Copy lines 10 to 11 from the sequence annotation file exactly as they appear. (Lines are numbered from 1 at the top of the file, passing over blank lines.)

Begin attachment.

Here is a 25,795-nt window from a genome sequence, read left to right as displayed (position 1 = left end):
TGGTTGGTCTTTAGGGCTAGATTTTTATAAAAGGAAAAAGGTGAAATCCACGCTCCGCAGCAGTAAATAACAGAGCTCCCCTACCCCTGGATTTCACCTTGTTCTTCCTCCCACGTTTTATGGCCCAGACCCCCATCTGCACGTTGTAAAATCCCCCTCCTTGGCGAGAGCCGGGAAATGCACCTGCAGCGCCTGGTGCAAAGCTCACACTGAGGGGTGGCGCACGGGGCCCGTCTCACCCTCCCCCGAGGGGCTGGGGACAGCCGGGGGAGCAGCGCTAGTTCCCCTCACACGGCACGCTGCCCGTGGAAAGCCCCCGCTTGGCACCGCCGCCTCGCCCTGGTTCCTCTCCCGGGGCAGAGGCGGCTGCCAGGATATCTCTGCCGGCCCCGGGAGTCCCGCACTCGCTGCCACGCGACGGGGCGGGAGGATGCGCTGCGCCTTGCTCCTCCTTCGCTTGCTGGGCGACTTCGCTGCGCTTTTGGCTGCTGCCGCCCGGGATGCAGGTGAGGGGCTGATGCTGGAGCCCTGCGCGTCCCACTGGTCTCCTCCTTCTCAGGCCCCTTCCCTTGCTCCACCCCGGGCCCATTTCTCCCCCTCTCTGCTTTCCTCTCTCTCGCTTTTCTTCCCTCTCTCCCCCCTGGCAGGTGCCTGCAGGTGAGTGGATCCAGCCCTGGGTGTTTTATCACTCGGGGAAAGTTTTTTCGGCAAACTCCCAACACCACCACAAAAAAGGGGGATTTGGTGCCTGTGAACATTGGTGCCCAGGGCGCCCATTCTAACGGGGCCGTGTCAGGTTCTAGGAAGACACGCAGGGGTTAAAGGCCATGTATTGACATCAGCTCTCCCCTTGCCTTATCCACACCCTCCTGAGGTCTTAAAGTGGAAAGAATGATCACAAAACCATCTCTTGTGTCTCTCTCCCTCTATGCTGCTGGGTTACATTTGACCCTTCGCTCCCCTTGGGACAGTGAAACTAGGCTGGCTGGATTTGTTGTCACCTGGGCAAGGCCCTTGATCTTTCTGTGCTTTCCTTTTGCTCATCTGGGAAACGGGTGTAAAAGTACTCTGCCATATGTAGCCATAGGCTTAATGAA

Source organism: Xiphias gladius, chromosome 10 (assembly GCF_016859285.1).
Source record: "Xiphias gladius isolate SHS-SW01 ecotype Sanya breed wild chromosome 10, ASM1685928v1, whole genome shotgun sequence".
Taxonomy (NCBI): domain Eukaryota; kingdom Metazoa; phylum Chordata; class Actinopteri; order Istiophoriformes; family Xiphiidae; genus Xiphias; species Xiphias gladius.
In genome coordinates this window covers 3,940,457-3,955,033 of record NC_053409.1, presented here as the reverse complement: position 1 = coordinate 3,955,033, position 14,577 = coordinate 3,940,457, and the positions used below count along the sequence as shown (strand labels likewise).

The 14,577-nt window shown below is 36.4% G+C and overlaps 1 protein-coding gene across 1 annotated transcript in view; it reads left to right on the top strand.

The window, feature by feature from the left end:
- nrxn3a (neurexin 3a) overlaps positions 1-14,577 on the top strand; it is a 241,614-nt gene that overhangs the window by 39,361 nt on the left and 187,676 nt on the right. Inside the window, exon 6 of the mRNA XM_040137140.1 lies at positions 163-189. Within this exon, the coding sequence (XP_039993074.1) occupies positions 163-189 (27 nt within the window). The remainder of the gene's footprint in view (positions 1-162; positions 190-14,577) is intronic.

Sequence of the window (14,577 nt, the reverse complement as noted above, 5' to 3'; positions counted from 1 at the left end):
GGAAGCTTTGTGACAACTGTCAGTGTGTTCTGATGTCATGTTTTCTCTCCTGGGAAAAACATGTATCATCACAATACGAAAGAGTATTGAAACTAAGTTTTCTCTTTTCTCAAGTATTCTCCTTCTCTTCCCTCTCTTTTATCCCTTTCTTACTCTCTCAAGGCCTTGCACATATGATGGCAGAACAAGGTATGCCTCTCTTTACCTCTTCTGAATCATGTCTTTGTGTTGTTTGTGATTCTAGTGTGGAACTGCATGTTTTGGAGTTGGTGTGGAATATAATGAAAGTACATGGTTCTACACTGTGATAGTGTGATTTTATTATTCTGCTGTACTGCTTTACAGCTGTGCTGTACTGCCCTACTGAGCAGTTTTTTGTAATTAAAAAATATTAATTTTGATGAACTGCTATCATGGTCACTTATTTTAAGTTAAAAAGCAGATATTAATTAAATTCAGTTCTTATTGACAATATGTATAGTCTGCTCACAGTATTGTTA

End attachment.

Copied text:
Sequence of the window (14,577 nt, the reverse complement as noted above, 5' to 3'; positions counted from 1 at the left end):
GGAAGCTTTGTGACAACTGTCAGTGTGTTCTGATGTCATGTTTTCTCTCCTGGGAAAAACATGTATCATCACAATACGAAAGAGTATTGAAACTAAGTTTTCTCTTTTCTCAAGTATTCTCCTTCTCTTCCCTCTCTTTTATCCCTTTCTTACTCTCTCAAGGCCTTGCACATATGATGGCAGAACAAGGTATGCCTCTCTTTACCTCTTCTGAATCATGTCTTTGTGTTGTTTGTGATTCTAGTGTGGAACTGCATGTTTTGGAGTTGGTGTGGAATATAATGAAAGTACATGGTTCTACACTGTGATAGTGTGATTTTATTATTCTGCTGTACTGCTTTACAGCTGTGCTGTACTGCCCTACTGAGCAGTTTTTTGTAATTAAAAAATATTAATTTTGATGAACTGCTATCATGGTCACTTATTTTAAGTTAAAAAGCAGATATTAATTAAATTCAGTTCTTATTGACAATATGTATAGTCTGCTCACAGTATTGTTA